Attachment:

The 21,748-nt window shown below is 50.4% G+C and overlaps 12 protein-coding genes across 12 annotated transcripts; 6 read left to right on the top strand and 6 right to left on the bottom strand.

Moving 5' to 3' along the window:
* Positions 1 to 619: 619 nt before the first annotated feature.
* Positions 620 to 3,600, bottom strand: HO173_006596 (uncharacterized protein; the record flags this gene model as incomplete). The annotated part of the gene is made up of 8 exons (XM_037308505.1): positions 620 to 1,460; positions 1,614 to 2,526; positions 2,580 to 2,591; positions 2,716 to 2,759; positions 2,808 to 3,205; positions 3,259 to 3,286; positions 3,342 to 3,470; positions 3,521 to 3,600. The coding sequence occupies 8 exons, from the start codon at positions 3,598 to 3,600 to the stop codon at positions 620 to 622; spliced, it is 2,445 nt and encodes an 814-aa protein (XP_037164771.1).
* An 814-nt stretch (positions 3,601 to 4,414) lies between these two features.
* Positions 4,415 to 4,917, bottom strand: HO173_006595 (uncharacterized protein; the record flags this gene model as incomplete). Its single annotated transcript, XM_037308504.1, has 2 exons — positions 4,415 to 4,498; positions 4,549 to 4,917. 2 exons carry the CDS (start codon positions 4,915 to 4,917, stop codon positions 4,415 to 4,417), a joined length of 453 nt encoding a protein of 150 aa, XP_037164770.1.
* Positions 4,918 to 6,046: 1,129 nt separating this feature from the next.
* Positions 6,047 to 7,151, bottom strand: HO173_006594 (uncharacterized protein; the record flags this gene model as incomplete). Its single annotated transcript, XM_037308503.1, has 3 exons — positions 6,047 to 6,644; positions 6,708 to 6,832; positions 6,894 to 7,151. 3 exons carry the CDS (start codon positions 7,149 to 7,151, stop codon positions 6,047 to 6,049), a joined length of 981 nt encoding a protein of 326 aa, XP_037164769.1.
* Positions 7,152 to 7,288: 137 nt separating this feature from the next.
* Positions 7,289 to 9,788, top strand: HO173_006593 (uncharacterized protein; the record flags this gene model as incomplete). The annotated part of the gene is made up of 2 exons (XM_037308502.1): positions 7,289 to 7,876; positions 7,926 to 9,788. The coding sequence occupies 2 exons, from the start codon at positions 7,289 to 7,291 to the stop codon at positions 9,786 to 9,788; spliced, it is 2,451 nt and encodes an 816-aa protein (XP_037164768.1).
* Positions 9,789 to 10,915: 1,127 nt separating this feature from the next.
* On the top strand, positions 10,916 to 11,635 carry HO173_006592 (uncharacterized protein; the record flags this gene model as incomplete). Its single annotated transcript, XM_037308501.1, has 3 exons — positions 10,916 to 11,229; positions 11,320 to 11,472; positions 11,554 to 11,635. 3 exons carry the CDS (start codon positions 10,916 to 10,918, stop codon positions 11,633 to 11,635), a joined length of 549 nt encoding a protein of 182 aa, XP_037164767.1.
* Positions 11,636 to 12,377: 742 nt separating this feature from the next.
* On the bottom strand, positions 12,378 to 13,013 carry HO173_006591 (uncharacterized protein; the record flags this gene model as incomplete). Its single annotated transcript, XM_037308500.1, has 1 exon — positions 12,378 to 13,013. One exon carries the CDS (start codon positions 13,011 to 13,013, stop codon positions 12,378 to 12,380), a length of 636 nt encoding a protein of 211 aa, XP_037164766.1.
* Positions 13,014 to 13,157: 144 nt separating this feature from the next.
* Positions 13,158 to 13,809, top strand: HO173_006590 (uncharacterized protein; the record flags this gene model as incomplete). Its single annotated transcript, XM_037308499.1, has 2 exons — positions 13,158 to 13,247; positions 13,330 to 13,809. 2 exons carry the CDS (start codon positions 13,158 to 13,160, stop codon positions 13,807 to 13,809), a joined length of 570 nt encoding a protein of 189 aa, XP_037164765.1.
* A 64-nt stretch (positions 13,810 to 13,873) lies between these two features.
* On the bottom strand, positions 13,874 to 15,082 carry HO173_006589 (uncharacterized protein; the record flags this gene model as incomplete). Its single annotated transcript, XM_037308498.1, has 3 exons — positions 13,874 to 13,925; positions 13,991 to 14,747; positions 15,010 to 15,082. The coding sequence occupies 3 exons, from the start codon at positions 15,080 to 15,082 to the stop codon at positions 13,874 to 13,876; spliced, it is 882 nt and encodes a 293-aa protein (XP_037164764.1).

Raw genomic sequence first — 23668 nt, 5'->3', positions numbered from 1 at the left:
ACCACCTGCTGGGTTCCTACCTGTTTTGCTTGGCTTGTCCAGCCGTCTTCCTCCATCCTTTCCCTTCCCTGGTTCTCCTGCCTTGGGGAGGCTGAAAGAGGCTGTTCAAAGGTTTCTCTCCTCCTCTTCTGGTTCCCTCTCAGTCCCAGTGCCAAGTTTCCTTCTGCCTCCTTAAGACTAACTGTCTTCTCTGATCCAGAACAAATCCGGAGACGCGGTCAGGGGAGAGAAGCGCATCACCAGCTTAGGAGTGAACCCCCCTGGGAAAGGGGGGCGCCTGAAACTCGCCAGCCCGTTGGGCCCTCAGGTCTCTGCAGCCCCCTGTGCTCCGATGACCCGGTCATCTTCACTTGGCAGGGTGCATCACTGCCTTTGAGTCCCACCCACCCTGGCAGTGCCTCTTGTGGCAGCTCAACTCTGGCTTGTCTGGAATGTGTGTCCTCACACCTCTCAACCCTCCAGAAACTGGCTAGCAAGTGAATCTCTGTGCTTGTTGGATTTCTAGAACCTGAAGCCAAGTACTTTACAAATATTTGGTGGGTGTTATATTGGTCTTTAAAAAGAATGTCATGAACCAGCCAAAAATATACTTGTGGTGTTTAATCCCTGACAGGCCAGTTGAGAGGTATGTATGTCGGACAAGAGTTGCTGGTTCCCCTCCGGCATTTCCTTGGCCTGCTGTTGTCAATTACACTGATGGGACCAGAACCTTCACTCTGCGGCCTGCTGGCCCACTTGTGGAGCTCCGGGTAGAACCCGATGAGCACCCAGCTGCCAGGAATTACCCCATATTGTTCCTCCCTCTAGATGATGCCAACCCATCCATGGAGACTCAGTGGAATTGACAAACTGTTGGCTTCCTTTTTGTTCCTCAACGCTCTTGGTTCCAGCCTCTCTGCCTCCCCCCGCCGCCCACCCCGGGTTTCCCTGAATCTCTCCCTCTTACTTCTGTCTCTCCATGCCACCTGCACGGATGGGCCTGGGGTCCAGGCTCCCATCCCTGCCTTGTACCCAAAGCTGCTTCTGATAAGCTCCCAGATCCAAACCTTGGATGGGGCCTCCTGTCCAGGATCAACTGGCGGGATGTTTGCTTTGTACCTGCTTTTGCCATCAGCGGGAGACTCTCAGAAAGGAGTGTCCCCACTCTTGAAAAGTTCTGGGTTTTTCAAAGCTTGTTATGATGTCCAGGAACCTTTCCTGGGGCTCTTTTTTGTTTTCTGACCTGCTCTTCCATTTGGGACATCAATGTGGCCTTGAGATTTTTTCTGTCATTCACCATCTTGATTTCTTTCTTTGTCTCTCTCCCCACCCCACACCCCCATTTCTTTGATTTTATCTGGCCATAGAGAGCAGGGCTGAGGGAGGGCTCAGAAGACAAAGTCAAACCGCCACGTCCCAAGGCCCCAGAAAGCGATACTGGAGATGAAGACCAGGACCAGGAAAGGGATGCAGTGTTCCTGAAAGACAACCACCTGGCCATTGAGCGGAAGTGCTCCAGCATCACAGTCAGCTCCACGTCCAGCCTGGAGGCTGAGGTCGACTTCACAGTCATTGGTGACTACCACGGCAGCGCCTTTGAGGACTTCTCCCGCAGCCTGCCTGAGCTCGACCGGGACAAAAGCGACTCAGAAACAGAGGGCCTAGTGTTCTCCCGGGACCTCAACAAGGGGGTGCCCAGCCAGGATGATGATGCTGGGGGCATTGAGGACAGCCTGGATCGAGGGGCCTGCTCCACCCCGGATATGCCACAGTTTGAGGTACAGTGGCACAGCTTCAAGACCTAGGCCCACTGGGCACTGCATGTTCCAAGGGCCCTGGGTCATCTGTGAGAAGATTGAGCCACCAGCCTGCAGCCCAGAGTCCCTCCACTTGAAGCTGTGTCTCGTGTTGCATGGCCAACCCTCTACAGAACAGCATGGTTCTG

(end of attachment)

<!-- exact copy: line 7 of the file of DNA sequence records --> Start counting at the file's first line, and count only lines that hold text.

* Positions 4,918 to 6,046: 1,129 nt separating this feature from the next.